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AFTech wins £1m UK funding for new coating method

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Cambridge-based company awarded UKRI grant to generate novel graphite coating to support SiC epi wafer ramp up

Advanced Furnace Technology (AFTech), a Cambridge-based company providing services to the MOCVD sector, has been awarded over £1m in funding by UK Research and Innovation to generate a novel graphite coating method.

The graphite parts will support the ramp up of SiC epi wafer growth for the rapidly expanding power electronics industry.

The funding, which forms part of a Future Leaders Fellowship, has been awarded to Advanced Furnace Technology’s director of research, Zoe Tolkien, who will develop and scale the project over the next four years.

Tolkien said: “I am very grateful for the opportunity to lead such exciting research. The funding means that AFTech can play an important role in the growing SiC semiconductor market. It also gives me the opportunity to develop new leadership skills and grow the business.”

Interest in SiC semiconductors is fuelled by demand from renewable power industries (solar, thermal and wind power) and greener transportation devices (electric & hybrid vehicles) and, importantly, growth in this sector supports the UK’s commitment to reaching net zero carbon emissions by 2050.

However, new and innovative processes are needed throughout the manufacturing supply chain to enable higher volume manufacturing and to meet demand for end applications. Due to the high process temperatures required during SiC epitaxial growth, the supporting graphite parts need a coating with high thermal and chemical stability that also ensures a high purity process.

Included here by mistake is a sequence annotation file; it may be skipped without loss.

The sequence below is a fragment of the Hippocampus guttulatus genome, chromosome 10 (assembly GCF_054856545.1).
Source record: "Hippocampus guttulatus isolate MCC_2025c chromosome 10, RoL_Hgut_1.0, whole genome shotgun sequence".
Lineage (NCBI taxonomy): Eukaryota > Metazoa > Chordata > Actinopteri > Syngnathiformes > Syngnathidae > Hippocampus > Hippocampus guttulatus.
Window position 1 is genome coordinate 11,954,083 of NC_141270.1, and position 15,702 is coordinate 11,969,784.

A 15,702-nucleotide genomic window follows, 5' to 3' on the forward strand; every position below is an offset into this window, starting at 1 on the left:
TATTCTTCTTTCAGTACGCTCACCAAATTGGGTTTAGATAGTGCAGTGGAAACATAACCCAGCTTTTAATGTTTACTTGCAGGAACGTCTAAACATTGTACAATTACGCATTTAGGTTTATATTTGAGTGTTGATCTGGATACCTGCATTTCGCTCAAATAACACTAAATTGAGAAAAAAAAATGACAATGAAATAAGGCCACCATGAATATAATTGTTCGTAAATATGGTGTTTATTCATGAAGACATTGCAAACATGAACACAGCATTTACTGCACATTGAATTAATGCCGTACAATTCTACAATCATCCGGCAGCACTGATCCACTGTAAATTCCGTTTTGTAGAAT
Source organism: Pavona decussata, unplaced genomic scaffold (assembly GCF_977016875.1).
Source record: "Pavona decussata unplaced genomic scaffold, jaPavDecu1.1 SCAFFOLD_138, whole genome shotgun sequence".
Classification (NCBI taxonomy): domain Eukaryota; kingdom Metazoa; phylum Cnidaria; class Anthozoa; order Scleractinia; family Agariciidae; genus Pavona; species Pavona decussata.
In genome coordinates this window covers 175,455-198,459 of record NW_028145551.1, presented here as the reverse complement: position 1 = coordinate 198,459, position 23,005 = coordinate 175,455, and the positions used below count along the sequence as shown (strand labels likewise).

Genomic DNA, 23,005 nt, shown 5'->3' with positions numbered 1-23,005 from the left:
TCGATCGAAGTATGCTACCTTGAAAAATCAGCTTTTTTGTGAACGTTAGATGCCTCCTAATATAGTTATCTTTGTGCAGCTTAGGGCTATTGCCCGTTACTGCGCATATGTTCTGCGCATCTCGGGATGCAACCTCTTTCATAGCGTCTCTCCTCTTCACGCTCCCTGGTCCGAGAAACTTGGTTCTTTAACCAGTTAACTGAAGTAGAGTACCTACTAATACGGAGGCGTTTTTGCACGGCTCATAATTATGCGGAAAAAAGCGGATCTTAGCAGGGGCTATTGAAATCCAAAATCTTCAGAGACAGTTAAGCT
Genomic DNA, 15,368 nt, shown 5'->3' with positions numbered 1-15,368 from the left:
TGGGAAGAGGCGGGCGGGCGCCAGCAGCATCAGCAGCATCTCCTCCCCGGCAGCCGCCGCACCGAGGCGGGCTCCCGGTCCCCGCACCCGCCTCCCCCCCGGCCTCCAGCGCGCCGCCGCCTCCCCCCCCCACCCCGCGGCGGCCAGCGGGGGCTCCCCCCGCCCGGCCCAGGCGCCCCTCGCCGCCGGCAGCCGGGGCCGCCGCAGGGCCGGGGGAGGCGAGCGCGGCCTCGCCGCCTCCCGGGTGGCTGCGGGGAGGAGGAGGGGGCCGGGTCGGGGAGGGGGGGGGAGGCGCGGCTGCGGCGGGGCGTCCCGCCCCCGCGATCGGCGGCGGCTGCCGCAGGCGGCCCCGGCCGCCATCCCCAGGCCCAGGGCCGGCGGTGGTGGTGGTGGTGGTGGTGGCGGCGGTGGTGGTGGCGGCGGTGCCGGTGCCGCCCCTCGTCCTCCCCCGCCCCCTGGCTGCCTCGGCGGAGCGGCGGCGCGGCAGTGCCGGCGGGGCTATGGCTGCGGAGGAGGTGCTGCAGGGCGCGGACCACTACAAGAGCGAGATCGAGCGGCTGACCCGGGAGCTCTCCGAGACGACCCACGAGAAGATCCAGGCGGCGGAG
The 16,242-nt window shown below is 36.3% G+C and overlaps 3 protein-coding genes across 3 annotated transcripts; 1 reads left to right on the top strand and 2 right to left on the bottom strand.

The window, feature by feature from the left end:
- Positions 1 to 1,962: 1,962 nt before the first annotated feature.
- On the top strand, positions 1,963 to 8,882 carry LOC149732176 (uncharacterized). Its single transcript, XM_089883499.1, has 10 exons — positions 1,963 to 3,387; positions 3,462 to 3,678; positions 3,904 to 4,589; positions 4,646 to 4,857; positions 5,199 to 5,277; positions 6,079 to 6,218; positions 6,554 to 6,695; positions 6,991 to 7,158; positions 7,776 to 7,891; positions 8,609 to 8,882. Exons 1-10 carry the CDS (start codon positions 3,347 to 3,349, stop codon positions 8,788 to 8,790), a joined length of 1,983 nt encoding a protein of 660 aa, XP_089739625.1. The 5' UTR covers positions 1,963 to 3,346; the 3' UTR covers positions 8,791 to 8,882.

Tantalum carbide is receiving much global interest as a graphite coating because is it stable at high temperatures; displays corrosion resistance to the gases used in SiC epitaxy; effectively suppresses impurity migration from the graphite substrate; and achieves a smooth coating for even heating of wafers delivering excellent process control.

However, thermal stresses between the coating and substrate often lead to delamination of the coating, in turn reducing the useful lifecycle of these graphite parts. Enabled by the UKRI funding, the research team will develop a tantalum carbide coating that overcomes the problem of thermal stresses and prolongs the useful lifecycle of graphite parts by between 30-50 percent.

“Extending the lifecycle of the graphite parts used in SiC epi wafer growth is vital to successful production ramp up and the growth of the SiC power market”, says Tolkien. She continues, “once we have achieved an effective tantalum carbide coating, next steps will be to scale up production and expand into the commercial market”.

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